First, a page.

NEW YORK — On which floor of The New York Times’ building is the executive dining room located? It might not matter to you, but it does to Vanity Fair contributing editor Seth Mnookin, whose book, “Hard News,” is all about a lapse in journalistic accuracy. The book, which will be issued in paperback next month, chronicles a tumultuous period at the Times that included the revelations of Jayson Blair’s serial deceptions and the ouster of executive editor Howell Raines. WWD caught up with Mnookin for his take on the events that ushered in a prolonged era of media soul-searching.

WWD: The paperback edition of your book has a corrections section pointing out a handful of minor errors from the hardcover version. That’s fairly unusual. What made you do it?

S.M.: One of the things that I spent a lot of time thinking about while working on the book was the conflicting pressures on reporters to make sure that they get everything right before it gets into print, and then not to acknowledge that they could have gotten anything wrong afterward. In the kind of high-pressure, fast-deadline environment most journalists work in, mistakes will happen, and if reporters can acknowledge that and not treat it as something to be terrified of, we would all be better off.

WWD: There’s been so much written about how the institutional culture of The New York Times created the conditions for the Jayson Blair episode. How much has that culture changed in the time since? Could it happen again?

S.M.: In some ways, it’s incredibly different, and in some ways, it’s not different at all, and I don’t mean that to be a cop-out. My day-to-day focus on the Times ended a year ago, but even at that point, it seemed clear one of the things [executive editor] Bill Keller and [publisher] Arthur Sulzberger were trying to do was use what had happened as a way to open up the culture at the Times, to try and foster a culture where ideas flowed more freely. Then, too, Howell Raines was such a unique personality and ran the paper in such a unique way, with him not there, things are going to change. That said, the Times, out of necessity, like every daily newspaper, will always be a dictatorship, and you hear some of the same complaints now as you’ve always heard.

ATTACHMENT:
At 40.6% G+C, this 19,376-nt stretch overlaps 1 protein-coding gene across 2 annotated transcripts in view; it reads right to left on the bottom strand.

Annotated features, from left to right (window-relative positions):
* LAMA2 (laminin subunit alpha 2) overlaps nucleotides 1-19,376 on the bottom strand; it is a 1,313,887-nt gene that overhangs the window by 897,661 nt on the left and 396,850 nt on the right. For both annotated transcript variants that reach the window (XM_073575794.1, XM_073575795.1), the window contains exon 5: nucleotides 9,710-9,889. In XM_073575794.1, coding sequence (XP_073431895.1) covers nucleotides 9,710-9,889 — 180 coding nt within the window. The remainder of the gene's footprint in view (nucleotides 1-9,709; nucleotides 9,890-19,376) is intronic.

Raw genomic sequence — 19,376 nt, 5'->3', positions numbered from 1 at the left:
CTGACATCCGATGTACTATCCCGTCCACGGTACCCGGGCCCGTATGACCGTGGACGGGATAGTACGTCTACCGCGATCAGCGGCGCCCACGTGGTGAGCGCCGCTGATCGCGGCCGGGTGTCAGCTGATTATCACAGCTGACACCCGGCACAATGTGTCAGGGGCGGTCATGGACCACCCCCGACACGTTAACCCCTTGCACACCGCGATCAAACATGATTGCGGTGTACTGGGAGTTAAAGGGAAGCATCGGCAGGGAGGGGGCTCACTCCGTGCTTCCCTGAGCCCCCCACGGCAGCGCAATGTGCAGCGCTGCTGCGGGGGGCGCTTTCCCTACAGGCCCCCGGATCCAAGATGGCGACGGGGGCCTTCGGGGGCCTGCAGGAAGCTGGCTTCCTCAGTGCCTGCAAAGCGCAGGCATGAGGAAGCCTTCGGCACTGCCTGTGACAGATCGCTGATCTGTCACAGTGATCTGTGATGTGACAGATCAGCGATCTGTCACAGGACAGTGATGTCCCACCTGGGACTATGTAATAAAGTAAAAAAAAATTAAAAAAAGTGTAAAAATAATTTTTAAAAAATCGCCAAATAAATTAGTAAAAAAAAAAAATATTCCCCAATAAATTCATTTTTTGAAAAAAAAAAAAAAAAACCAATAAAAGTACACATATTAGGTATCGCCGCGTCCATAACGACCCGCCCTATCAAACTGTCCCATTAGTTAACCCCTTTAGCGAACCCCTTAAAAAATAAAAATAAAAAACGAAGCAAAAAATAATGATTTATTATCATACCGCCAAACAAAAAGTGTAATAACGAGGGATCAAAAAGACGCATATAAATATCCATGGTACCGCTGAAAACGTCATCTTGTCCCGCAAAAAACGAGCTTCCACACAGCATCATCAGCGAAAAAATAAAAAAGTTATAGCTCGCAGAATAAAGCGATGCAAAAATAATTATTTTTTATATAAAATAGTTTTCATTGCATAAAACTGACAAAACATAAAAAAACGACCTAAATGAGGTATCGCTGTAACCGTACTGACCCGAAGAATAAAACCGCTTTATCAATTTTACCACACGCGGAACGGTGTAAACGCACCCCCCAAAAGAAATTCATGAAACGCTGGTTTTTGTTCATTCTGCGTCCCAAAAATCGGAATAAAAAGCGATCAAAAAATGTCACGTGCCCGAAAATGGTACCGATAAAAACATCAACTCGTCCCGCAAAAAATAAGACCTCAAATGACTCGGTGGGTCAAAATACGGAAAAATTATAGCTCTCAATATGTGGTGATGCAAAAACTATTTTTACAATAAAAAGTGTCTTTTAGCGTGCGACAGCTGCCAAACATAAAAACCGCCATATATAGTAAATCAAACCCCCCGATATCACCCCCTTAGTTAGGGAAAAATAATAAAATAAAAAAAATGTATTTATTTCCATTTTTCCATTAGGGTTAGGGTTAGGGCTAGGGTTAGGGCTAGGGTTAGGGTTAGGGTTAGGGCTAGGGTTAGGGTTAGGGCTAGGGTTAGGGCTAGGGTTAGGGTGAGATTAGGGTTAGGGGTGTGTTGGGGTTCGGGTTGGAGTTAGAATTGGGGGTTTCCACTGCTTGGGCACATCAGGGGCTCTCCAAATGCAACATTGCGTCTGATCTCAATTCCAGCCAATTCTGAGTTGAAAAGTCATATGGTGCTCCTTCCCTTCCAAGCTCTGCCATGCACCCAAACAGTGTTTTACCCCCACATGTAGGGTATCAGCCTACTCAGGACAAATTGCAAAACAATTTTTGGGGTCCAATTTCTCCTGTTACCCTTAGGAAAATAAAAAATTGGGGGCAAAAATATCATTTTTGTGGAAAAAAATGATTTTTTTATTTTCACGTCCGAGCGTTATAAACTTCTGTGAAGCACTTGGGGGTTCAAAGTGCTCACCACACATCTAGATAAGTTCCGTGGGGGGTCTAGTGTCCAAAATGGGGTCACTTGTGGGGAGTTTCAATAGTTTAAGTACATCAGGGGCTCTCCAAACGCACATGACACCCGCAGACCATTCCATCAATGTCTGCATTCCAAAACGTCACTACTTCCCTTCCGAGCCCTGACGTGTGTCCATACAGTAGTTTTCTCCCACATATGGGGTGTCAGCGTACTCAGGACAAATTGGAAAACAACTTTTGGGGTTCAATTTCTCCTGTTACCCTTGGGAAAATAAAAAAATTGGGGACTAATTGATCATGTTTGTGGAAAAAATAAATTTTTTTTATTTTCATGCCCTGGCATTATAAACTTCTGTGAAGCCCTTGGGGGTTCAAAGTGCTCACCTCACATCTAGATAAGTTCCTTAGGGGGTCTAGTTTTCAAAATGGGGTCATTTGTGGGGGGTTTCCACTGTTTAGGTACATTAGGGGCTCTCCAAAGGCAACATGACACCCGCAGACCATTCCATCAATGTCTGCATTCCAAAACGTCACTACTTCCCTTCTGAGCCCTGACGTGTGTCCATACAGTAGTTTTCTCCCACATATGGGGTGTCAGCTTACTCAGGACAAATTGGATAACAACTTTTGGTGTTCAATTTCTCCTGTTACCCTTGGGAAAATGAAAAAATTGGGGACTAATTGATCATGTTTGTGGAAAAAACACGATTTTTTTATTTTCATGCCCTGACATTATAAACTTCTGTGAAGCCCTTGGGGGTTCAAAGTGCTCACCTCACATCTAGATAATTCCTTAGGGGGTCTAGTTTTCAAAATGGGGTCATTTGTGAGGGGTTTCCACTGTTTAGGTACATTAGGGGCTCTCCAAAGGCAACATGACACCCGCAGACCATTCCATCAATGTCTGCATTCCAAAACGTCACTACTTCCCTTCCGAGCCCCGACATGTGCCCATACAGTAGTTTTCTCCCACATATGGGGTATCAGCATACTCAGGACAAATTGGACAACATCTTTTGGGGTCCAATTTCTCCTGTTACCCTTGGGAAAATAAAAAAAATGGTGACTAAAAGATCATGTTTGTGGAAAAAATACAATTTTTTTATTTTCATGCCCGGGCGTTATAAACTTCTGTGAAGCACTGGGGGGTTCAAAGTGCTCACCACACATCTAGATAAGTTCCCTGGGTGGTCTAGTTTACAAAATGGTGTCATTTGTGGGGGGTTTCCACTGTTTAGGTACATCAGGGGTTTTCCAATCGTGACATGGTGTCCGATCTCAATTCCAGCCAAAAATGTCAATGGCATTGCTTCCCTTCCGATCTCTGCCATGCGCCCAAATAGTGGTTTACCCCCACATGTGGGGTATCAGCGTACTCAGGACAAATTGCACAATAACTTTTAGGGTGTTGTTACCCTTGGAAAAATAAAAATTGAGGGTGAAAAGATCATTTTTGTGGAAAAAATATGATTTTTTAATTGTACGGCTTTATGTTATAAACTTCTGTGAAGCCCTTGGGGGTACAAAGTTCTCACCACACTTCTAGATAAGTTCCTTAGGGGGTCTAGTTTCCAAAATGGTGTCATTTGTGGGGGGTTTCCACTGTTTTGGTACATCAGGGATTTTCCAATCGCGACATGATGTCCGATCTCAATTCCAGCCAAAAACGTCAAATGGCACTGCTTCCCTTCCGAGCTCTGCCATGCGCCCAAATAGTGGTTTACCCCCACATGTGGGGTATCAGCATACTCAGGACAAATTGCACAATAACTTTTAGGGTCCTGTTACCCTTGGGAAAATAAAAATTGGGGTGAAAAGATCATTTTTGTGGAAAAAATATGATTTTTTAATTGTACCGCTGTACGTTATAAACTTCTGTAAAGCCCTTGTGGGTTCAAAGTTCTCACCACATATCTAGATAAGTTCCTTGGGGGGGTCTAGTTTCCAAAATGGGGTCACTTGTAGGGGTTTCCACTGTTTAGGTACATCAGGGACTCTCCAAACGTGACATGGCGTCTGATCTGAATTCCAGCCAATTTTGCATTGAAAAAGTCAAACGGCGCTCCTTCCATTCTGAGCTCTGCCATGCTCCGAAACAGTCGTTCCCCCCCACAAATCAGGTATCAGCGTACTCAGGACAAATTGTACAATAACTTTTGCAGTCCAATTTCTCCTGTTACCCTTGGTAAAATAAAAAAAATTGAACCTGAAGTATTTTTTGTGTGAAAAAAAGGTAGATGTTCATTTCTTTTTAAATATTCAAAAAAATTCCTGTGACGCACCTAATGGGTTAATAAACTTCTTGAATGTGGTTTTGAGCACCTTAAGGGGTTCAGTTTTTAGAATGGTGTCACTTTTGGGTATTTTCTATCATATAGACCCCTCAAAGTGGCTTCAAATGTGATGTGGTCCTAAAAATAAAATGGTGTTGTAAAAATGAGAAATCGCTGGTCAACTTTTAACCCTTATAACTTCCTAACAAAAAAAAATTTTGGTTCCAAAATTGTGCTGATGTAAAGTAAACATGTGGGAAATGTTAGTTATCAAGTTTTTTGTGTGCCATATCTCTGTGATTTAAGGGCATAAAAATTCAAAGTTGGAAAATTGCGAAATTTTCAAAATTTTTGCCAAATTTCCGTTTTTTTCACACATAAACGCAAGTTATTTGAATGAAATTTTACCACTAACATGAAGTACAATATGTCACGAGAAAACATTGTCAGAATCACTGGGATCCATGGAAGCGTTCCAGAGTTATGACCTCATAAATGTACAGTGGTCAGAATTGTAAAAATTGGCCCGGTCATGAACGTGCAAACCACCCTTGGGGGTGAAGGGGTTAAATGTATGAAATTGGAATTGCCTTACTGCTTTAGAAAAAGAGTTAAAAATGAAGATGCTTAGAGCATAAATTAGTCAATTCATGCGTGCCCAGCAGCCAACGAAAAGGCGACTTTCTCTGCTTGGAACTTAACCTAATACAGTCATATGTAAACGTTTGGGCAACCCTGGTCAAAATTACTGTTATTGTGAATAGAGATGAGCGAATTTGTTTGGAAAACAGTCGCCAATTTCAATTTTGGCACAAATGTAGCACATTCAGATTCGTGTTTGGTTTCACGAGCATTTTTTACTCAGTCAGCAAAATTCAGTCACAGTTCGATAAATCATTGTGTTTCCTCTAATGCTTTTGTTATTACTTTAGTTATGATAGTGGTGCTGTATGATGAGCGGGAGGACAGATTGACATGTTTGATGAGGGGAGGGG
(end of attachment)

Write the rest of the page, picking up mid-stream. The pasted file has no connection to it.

This story first appeared in the August 1, 2005 issue of WWD. Subscribe Today.

As to whether it could happen today, it’s impossible to safeguard against someone determined to perpetrate a fraud, especially at a daily. What would not happen today is that fraud being replicated again and again over weeks and months, despite some pretty explicit warnings.

WWD: Speaking of Raines, some people think he made the paper better and didn’t deserve to take the fall for Blair’s actions. What do you think?

S.M.: Howell was not fired because of Jayson Blair. Howell was fired because there was an almost unanimous staff uprising against him, against everything he stood for. I actually tend to think that had Jayson not come along, Howell still would not be the editor of the paper today. That staff uprising would have occurred over something else.

WWD: What was your first-hand impression of Jayson Blair?

S.M.: He can be very charming, but he seemed almost constitutionally incapable of being honest. He would say something to me that was just patently untrue, and it was hard for me to tell if he believed it, or if he wanted me to believe it. He called me up one day while I was still at Newsweek and said he was calling from a pay phone at a hospital that was out of state, and the next day there were these paparazzi-like photos of him mooning around at a downtown Starbucks. I found it hard to get a handle on him, and I eventually decided there was really no need to.

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